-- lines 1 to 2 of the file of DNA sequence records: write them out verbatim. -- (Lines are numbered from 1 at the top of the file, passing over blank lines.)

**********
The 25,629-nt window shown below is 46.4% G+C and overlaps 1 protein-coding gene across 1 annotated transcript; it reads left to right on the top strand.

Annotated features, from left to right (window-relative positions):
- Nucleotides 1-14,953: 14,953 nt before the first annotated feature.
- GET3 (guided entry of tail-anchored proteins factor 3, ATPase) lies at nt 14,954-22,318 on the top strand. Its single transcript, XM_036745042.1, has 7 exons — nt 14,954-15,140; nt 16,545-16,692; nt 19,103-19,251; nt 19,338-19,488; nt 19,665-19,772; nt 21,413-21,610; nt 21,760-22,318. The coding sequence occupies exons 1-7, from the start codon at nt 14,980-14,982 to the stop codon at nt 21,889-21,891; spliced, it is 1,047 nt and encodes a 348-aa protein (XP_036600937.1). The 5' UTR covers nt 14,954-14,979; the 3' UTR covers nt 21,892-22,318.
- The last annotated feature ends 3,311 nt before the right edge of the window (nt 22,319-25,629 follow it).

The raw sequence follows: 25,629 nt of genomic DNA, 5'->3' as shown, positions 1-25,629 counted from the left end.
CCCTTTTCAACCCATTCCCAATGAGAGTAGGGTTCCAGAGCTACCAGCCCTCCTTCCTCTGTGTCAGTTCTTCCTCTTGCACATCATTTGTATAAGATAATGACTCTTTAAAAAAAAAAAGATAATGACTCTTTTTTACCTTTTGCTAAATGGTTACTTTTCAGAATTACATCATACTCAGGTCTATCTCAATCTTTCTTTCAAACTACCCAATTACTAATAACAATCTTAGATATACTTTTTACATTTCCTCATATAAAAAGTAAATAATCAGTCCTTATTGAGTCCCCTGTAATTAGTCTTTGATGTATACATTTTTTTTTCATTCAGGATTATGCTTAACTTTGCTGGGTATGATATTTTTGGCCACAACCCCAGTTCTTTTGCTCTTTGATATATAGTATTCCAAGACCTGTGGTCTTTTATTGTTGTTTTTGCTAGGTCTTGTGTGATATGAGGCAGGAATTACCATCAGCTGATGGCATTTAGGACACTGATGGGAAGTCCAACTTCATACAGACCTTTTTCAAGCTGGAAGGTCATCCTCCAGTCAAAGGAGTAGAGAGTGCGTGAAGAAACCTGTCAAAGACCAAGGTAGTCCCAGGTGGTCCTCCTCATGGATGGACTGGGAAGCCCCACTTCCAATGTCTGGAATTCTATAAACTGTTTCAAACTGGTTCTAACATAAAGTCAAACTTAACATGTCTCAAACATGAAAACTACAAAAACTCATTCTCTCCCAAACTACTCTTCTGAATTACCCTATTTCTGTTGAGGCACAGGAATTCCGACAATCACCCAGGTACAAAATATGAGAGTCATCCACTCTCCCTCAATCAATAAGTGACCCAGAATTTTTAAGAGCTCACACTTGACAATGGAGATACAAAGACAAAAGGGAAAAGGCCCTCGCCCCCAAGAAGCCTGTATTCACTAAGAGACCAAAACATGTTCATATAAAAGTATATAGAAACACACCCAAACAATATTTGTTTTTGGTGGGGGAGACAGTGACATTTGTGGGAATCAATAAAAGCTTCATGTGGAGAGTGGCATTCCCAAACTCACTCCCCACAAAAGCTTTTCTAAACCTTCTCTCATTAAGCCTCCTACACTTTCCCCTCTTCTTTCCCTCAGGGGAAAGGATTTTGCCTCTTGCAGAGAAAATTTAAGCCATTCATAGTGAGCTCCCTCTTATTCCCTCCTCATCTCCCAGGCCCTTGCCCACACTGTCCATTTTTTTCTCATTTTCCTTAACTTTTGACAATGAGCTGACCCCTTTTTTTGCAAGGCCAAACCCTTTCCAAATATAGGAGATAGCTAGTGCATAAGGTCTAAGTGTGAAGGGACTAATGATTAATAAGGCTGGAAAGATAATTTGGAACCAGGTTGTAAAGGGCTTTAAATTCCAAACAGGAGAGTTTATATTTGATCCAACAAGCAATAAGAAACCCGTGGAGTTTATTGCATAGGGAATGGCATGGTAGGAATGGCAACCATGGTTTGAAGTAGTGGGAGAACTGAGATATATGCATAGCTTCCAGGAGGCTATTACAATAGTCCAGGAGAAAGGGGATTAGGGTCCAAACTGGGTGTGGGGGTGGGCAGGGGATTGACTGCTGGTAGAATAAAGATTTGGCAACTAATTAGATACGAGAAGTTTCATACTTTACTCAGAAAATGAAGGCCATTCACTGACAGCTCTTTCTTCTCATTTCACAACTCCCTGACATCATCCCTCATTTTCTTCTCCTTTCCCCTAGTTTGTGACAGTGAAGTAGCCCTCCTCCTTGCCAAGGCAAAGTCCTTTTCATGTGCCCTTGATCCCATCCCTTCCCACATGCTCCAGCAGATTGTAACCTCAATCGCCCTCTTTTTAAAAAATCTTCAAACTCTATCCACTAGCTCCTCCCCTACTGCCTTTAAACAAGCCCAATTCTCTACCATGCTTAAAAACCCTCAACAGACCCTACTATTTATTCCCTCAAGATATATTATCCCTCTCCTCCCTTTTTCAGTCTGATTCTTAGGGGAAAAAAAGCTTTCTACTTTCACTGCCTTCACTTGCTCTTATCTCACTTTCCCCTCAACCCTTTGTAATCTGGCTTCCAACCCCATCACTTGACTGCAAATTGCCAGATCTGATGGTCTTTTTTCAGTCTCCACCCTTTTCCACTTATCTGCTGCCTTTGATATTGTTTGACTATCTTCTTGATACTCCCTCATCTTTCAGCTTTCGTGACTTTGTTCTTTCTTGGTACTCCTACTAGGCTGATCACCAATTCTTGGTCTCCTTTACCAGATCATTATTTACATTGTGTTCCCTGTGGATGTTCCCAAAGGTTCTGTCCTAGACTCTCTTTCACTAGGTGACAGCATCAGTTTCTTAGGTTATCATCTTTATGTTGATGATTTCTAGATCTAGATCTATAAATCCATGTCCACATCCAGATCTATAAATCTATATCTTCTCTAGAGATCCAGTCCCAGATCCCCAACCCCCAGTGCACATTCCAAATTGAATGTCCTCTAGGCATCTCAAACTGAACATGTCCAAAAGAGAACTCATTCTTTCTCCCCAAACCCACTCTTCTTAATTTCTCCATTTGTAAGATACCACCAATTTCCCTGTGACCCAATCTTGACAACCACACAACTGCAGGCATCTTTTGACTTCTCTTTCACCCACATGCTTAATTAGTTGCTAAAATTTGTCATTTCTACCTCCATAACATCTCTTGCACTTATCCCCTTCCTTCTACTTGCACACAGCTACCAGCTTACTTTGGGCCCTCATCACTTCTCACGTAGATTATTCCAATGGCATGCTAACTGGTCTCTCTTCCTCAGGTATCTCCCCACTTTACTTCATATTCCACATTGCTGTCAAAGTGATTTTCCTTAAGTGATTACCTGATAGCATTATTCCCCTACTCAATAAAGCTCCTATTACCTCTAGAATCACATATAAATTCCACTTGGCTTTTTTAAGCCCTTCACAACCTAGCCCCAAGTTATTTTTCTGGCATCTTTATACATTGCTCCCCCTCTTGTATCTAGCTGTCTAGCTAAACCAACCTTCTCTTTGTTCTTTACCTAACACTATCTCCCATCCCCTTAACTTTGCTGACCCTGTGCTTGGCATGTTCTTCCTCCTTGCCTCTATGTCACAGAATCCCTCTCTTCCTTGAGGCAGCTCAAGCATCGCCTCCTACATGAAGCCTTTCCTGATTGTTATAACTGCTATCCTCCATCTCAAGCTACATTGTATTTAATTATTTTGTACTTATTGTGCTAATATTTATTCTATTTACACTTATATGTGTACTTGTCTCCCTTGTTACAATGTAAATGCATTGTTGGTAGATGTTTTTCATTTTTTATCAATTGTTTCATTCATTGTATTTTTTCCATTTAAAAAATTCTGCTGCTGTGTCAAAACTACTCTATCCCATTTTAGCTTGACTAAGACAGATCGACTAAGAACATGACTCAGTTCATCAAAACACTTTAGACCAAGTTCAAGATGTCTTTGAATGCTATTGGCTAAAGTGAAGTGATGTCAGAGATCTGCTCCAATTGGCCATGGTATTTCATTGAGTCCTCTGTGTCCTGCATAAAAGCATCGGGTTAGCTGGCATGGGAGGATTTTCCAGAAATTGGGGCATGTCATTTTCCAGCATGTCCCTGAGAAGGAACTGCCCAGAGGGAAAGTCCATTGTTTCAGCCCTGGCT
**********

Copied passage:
The 25,629-nt window shown below is 46.4% G+C and overlaps 1 protein-coding gene across 1 annotated transcript; it reads left to right on the top strand.

Annotated features, from left to right (window-relative positions):